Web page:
Even market leader Samsung isn’t immune to the stresses of a highly competitive smartphone market.
The Korean company, which leads the global industry in both mobile phone and smartphone sales, offered early earnings guidance July 8, telling investors that earnings are likely to be below market expectations. Samsung’s second-quarter 2014 profits fell by possibly as much as 26.5 percent year-over-year, it said, to between 7 trillion and 7.4 trillion won—or just above or below $7 billion U.S.
Apple, in April, posted a fiscal 2014 second-quarter net profit of $10.2 billion.
Samsung blamed its weak earnings on a strong Korean won (which is at a six-year high) and increased competition, particularly “intensified price competition” from other phone makers in Asia.
Further, heightened competition forced it to substantially increase its marketing efforts for new smartphones and tablets, which cut into profits
Tablet sales were also “cannibalized” by a growing demand—encouraged by Samsung—for smartphones with 5- and 6-inch displays.
Weak demand for smartphones, Samsung added, in the unusually explanatory note, also affected its System LSI (large-scale integration) and display businesses, which led to decreased shipments and “lower-than-expected profitability.”
Looking ahead to the third quarter, Samsung said that it expects appreciation of the won to be limited, compared with the second quarter; marketing expenses related to “inventory reduction” to be “marginal”; for its memory business to contribute more to its overall earnings, thanks to favorable seasonal conditions; and that its smartphone shipments will increase, encouraged by the release of a new lineup.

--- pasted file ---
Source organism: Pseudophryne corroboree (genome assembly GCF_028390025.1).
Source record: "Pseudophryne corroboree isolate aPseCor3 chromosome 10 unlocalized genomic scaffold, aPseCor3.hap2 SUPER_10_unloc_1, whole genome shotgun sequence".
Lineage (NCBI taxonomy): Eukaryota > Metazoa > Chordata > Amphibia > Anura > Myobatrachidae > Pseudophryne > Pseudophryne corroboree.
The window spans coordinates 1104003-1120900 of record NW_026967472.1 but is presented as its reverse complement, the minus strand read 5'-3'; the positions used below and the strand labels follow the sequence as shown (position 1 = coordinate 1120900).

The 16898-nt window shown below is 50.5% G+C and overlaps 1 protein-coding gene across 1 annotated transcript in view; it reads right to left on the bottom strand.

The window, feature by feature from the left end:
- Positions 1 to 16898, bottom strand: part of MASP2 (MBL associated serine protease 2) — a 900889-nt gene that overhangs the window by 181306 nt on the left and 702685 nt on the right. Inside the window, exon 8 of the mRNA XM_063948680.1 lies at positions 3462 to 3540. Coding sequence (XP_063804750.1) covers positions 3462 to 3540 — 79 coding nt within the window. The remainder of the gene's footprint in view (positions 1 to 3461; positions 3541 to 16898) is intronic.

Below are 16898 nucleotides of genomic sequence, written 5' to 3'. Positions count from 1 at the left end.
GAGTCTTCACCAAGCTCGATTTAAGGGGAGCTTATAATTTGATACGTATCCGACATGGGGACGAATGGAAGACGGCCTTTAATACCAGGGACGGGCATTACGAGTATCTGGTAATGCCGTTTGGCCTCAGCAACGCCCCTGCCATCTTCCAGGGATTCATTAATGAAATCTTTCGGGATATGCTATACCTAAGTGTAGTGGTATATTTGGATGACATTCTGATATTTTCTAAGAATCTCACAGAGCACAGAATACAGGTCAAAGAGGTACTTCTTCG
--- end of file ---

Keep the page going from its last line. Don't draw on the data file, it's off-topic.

Competition From All Sides
Samsung has dominated the phone market by offering a variety of devices and at multiple price points, and by meeting consumers’ interest in large displays, while Apple continued to limit the size of its iPhones. That’s expected to change this fall, when Apple will reportedly introduce iPhone 6 models with screen sizes of 4.7- and 5.5-inches—a considerable increase from the 4 inches (on the diagonal) of the iPhone 5S.
On the lower end of the market, Samsung today has no lack of competition, particularly in China, the world’s largest smartphone market. There, Lenovo, Xiaomi, Huawei and other local brands have strong followings—and the support of the Chinese government, which owns the wireless carriers.
For months, the government has been pressuring the carriers to cut back on expenses, such as marketing, which it’s expected would have the greatest impact on high-end devices.
China’s Assets Supervision and Administration Commission has since told China Mobile, China Telecommunications Corp. and China United Network Communications to reduce their spending on subsidies and advertising by approximately $6.4 billion over the next three years, Bloomberg reported July 8, citing people familiar with the matter.
China Mobile, the world’s largest carrier, finally began selling Apple iPhones in January.
Samsung most recently introduced the Galaxy Tab S—the thinnest and lightest tablet in the industry—and pushed further into the growing mobile health industry with the introduction of a health-related and cloud-based open software platform and the announcement of a $50 million Digital Health Challenge, meant to encourage developers to innovate around its wellness and sensor innovations.
Like Apple and BlackBerry, Samsung understands that its future will hardly be sustained by smartphones alone.